The Secret History of the Mongols: The Origin of Chinghis Khan (expanded Edition) : an Adaptation of the YŁan Chʼao Pi Shih, Based Primarily on the English Translation by Francis Woodman Cleaves

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Cheng & Tsui, 1998 - Foreign Language Study - 201 pages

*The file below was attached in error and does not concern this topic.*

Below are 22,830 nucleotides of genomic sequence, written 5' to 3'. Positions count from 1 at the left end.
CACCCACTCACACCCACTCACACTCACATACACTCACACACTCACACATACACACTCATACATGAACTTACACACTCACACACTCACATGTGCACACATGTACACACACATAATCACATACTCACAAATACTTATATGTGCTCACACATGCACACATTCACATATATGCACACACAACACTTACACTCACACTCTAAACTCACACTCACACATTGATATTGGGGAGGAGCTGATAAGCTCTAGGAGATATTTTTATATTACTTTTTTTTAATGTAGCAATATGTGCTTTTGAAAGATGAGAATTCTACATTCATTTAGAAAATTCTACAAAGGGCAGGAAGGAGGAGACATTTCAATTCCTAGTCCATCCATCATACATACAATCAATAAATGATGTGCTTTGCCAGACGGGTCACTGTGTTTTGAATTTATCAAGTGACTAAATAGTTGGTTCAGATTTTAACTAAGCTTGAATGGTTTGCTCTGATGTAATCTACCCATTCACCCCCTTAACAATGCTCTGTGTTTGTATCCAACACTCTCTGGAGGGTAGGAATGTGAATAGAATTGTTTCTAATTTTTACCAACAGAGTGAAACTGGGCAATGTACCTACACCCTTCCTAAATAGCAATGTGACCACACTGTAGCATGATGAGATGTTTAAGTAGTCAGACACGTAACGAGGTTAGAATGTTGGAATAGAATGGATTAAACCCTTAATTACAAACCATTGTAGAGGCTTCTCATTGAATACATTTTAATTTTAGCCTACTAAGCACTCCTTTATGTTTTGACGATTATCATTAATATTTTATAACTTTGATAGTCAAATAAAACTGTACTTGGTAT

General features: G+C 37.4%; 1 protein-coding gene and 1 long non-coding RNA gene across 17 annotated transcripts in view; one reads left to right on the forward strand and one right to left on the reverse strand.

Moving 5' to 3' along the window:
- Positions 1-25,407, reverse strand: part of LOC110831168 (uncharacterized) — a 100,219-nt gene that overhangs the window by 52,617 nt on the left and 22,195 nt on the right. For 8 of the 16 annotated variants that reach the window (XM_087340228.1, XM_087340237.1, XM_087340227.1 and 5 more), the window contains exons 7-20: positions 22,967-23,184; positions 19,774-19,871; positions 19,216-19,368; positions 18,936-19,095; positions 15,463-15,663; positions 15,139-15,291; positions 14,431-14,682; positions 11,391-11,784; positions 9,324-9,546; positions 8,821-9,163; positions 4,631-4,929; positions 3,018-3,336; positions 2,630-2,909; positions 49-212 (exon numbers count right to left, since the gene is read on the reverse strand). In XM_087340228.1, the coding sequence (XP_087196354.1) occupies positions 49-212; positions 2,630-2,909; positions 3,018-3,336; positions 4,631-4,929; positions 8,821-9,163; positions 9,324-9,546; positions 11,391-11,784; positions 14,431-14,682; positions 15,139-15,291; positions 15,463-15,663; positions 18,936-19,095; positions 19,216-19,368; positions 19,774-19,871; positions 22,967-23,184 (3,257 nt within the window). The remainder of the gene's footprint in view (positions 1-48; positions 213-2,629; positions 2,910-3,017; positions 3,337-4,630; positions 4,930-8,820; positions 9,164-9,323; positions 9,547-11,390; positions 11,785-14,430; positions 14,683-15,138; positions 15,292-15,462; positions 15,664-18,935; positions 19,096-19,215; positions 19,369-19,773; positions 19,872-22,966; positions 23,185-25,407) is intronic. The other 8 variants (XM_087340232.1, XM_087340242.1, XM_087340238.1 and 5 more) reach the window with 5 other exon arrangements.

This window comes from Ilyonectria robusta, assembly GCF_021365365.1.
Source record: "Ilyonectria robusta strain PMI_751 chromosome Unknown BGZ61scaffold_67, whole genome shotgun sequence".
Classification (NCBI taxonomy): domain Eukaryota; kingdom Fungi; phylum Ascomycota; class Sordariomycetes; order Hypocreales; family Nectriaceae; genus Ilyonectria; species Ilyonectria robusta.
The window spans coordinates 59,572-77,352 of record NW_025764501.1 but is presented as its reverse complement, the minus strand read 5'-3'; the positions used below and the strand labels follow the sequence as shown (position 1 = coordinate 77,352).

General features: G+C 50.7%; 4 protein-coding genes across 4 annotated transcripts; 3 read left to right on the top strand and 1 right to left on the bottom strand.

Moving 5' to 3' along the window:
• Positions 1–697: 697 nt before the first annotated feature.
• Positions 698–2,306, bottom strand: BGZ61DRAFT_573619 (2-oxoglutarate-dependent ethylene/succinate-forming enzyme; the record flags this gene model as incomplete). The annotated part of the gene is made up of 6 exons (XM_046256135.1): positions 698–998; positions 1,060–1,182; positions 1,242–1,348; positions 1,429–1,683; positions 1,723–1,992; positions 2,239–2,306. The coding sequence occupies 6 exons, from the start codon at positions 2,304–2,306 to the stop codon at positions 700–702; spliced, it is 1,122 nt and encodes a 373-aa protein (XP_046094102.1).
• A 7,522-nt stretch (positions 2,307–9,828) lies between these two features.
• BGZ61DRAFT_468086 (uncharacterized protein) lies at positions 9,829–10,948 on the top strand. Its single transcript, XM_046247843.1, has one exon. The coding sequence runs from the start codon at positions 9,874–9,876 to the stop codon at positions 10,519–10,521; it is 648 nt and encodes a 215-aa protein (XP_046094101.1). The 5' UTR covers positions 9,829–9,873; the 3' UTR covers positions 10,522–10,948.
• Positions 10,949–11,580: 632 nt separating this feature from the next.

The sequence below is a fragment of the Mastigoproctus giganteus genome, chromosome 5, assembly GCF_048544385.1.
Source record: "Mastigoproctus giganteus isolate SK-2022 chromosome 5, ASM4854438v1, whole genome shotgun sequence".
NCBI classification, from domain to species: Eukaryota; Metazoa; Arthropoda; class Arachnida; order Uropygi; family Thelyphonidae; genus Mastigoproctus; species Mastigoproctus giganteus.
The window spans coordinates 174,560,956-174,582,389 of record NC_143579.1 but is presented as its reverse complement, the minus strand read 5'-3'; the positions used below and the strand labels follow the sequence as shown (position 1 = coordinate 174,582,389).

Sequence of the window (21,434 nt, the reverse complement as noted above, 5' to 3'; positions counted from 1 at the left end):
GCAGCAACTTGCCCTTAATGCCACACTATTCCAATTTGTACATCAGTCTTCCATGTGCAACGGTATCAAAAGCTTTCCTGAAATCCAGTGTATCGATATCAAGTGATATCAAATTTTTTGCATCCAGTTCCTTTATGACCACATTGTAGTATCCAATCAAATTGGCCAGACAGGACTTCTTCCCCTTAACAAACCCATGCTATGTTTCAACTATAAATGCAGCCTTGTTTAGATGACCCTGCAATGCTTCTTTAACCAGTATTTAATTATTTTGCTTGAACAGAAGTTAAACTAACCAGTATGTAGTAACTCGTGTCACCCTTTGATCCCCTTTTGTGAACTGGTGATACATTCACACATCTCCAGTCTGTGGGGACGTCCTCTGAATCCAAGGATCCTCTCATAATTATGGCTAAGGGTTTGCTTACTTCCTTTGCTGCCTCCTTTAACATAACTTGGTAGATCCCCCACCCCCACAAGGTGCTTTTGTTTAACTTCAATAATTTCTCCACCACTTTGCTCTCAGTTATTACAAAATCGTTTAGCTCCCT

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So begins Paul Kahn's elegant and readable adaptation of The Secret History of the Mongols, the Chinese version of which is known as the Yuan Chʼao Pi Shih. In open verse stanzas of great suppleness and power, Kahn has adapted the scholarly English translation of Francis Woodman Cleaves into colloquial language, making this exciting narrative accessible to all readers. The original Secret History is perhaps the oldest text written in the Mongolian language. It was composed in the mid-13th century, just decades after the death of Chingis Khan in 1227, and was the private property of the royal family. This uniquely detailed account of the rise of the great "world conqueror," no doubt partly served as a confirmation of the Mongolian nobility's status, and therefore may be compared with the Aeneid of Virgil and The Song of Roland. Although it opens in a mythical past, The Secret History of the Mongols quickly becomes a treasure-trove of factual information, not only about the life and career of Chingis Khan, but about the Mongolian people. It describes in fascinating detail the daily life, social structures, and customs of the tribes of Central Asia, and in terms of accuracy and immediacy eclipses the more familiar Travels of Marco Polo. It thus stands as a cultural and historical record of unusual value. -- Back cover

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